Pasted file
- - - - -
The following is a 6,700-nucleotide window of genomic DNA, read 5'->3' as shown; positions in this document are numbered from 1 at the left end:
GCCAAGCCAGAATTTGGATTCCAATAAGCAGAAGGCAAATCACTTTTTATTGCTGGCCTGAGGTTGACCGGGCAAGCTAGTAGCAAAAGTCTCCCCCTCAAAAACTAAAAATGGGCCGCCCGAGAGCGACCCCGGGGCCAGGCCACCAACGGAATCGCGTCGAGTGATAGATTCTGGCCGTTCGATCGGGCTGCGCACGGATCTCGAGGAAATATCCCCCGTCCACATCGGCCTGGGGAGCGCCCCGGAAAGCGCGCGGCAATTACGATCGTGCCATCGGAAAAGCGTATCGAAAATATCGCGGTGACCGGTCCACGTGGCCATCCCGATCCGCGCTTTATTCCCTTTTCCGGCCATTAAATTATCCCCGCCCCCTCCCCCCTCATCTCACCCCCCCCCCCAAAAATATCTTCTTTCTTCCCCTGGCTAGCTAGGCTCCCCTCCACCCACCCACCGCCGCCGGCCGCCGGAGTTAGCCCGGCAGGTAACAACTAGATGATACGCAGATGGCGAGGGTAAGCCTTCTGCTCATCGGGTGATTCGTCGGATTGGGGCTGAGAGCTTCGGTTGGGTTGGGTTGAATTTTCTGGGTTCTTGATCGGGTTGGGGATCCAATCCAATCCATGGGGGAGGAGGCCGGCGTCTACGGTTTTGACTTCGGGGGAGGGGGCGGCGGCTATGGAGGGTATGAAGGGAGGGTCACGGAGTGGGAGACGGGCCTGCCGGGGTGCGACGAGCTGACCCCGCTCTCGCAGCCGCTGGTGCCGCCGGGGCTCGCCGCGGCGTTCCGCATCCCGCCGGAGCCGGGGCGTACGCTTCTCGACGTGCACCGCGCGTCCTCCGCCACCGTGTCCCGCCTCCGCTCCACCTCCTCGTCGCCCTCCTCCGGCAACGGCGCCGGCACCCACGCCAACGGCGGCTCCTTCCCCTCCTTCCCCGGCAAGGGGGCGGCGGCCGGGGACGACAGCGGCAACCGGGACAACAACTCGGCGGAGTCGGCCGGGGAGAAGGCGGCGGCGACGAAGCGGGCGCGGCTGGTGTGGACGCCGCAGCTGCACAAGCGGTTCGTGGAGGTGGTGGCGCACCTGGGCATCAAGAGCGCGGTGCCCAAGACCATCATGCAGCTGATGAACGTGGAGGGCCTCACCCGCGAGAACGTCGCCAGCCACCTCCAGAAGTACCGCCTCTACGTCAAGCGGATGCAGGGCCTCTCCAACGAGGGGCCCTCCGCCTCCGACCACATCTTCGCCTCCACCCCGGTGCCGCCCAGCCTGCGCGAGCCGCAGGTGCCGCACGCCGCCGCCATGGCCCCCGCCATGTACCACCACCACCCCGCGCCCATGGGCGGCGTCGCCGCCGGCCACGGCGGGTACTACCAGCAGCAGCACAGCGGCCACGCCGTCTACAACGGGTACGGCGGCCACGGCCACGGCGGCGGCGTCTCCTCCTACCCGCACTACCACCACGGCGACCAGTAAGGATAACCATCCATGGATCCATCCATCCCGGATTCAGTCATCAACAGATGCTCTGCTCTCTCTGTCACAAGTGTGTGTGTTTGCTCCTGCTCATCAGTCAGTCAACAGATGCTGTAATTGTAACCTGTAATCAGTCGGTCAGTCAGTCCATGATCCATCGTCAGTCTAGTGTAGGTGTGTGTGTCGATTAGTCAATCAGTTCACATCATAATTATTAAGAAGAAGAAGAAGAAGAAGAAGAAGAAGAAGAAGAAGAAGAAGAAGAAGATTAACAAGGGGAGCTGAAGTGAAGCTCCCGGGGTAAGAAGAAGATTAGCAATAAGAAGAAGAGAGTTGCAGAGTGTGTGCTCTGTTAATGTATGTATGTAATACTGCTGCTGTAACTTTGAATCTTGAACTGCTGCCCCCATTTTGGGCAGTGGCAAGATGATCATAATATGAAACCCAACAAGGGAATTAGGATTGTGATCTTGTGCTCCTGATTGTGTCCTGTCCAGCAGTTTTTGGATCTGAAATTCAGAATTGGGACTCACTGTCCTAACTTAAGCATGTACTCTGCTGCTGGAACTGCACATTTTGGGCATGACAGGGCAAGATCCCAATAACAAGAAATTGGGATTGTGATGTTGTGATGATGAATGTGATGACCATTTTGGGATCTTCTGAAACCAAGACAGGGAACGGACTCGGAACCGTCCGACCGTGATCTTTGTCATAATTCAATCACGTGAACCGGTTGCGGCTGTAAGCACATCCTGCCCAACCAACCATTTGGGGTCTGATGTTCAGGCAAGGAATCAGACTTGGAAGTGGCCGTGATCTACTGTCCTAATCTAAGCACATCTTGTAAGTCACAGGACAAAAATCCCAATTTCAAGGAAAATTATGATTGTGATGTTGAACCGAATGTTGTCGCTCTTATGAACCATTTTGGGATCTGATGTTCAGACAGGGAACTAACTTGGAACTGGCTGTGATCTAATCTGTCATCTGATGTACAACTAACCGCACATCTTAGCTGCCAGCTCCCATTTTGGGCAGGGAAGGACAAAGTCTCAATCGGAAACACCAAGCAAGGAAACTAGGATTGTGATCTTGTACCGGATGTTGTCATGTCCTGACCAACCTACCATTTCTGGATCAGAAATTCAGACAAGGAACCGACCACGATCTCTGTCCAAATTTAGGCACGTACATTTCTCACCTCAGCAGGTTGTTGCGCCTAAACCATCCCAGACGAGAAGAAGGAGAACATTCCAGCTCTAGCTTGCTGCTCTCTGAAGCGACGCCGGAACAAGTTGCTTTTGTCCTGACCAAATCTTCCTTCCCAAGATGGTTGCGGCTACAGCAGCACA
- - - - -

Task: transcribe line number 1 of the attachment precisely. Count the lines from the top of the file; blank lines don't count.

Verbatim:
The following is a 6,700-nucleotide window of genomic DNA, read 5'->3' as shown; positions in this document are numbered from 1 at the left end: